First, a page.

Friday, August 13, 2021

Book Review: Nine Dragons by Michael Connelly (Harry Bosch #14)

Stars: 3 out of 5
Pros: Action keeps the reader engaged
Cons: Plot weak overall, Bosch at times
The Bottom Line:
Not your average case
Contained in average book
Huge impact on Bosch

Monumental Book but Average Entry

While I have been listening to Michael Connelly’s Harry Bosch books in order, I did listen to his Mickey Haller books first.  Since all of Michael Connelly’s books intertwine a little, that meant that I was spoiled for the events of Nine Dragons before I started the book, although I didn’t realize the events would happen here until I started it.  Maybe it was knowing what was coming, but I found this book to be weaker than most of Michael Connelly’s books.

It seems like a normal case.  In fact, if it weren’t for the fact that the South LA bureau is too busy, Harry and his partner would never have taken on the case.  The owner of a convenience store has been shot and killed.  Because the owner is Asian, Bosch quickly calls in the Asian Crime Unit, and the trail seems to lead to the Chinese triad.  But that’s when things get personal, and Bosch finds himself heading to Hong Kong on a personal mission.  Will he succeed?  Will that impact his case at home?

The book started out well.  I knew there would be more to the convenience store murder than there first appeared to be or it wouldn’t be a Harry Bosch book.  The book had some elements we’ve seen before, including Bosch’s frustration with his partner and his supervisor.  Okay, so it was a bit cliché, but it wasn’t too bad.

It was when the book shifted to Hong Kong that things got bogged down.  At this point, the book becomes a ticking clock thriller, and I was willing to go along for the ride.  Some of the clues Bosch follows are thin and a tad convenient, but again, I didn’t mind.  That’s how a thriller works.  My biggest frustration here was with Bosch himself.  He wants to go charging into the unknown, and I understand his feelings, but he keeps overriding or ignoring people who would actually know the situation better than he does.  I kept wanting to scream to him to slow down and listen.  Honestly, his arrogance has begun to be an issue for me in the last few books, so I hope he begins to mature and not assume he knows best as a result of what happens here.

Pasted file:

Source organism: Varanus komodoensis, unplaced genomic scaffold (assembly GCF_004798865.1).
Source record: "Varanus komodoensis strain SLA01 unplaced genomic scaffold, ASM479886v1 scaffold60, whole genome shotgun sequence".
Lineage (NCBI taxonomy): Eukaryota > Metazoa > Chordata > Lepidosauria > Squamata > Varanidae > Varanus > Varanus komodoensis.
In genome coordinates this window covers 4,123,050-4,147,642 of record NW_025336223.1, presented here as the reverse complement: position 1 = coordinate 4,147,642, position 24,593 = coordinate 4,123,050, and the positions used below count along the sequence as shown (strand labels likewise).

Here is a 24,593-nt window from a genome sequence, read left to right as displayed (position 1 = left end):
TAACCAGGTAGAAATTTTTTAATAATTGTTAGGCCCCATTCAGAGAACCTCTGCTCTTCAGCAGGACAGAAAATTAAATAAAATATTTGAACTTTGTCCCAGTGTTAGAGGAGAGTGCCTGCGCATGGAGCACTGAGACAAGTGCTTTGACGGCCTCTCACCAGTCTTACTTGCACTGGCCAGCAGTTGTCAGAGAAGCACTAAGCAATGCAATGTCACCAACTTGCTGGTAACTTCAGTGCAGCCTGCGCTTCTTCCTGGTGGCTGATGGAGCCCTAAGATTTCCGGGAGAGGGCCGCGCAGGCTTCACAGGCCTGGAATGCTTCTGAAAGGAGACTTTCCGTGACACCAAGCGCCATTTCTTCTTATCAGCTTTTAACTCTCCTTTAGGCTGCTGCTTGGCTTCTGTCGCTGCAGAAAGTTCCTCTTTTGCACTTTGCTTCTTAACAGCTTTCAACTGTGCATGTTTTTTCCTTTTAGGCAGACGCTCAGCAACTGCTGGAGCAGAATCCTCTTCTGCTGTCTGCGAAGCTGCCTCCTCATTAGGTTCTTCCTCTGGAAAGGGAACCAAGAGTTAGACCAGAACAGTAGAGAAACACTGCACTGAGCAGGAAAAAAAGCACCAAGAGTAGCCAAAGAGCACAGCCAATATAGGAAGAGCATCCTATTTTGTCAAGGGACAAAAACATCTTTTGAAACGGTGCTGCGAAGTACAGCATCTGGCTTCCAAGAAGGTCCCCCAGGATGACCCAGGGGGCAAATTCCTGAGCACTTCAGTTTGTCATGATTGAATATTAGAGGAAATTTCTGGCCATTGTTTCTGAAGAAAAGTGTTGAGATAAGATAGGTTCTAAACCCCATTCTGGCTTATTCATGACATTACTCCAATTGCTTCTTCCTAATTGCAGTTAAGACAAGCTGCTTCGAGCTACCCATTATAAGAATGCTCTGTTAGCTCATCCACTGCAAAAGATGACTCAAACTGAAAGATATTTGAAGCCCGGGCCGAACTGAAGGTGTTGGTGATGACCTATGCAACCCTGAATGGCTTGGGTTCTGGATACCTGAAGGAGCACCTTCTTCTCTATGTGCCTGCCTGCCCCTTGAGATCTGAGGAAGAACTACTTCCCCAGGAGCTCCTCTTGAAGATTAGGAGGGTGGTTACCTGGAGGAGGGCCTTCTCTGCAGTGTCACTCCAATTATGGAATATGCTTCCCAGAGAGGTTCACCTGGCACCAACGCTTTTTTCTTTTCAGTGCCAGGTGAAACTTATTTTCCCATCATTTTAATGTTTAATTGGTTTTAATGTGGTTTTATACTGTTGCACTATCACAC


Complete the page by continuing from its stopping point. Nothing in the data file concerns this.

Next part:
For the final part of the book, the action returns home to Los Angeles.  And here’s where the plot suffers.  I didn’t feel like the twists in the final portion were worthy of all that had happened before.  They felt forced just we could have some twists.  Ironically, I think I would have liked them in other circumstances.  But in this case, I didn’t think they worked.

Of course, even subpar Michael Connelly is still good.  I was engaged by the story, and I do like Bosch, so it was easy to root for him to succeed, even though I knew the outcome.  I couldn’t get to the end of the book fast enough.

And Len Cariou is still doing a good job with the narration of the audio books.  I did find a few of his choices as he was reading a big odd, but they were minor issues overall, and I was able to get lost in the story.

Nine Dragons is an important story in Harry Bosch’s life, so for that reason, fans of the series will want to read it.  I just wish it were stronger overall.

Enjoy the rest of the Harry Bosch mysteries.

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